Is there really a population problem?
Yes, it might even be serious enough to call a disaster or a cataclysm, but the nature of the problem is just the opposite of what many people believe.
Europe and Japan have been suffering severe economic and social problems since about 1990 because their fertility has been so low that they do not have enough young workers. These problems may be extended to the rest of the world fairly soon. Good economic policies can delay the onset of some of these problems and can partially overcome them, but they will soon be a drag on economics nearly everywhere.
The world has had fewer babies every year, but because there is so much false and misleading information, many people believe the problem is too many babies.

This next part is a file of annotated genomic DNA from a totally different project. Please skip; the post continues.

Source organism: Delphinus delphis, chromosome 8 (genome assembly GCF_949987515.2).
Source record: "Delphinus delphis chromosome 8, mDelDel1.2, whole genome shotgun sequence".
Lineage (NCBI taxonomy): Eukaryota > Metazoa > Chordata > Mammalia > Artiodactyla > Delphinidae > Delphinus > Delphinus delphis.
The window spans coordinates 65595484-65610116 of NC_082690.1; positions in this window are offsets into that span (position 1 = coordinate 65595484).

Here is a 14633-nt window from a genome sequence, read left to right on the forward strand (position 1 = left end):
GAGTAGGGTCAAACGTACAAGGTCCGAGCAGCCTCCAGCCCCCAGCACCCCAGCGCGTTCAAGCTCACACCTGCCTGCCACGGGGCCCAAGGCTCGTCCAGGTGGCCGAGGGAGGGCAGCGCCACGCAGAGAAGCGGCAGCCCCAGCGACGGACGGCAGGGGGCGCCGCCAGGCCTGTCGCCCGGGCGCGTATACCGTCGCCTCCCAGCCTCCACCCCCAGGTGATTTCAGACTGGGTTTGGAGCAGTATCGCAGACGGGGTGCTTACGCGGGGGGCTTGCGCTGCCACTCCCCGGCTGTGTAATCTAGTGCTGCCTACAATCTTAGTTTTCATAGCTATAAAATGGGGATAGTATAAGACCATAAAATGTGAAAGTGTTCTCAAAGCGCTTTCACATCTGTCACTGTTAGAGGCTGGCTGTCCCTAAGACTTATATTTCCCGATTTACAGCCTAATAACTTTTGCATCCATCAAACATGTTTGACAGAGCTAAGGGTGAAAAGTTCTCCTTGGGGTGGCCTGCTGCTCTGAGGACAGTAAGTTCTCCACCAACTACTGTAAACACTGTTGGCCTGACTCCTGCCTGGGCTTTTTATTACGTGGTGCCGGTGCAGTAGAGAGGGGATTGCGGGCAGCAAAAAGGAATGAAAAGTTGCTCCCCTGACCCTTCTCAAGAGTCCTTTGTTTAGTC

Advocates and opponents of population control hold markedly different world views, perspectives, concerns, and inherent advantages in this ongoing struggle. Advocates of population control and forced population stagnation or even reduction perceive a need for fundamental change, arguing that increased human population is detrimental and will harm the earth over the long run.
Opponents recognize that people themselves are immensely valuable, with intangible worth that far outweighs their role as assets in such areas as economics, quality of life, and scientific progress. Further, opponents of population control stress that the value of each person demands that population control advocates must base any argument for change on sound science rather than rhetoric and speculation to avoid costly and damaging mistakes. Not only is it prudent to arm ourselves with the truth for the sake of educating others, but certainly to fight the battle that lies ahead.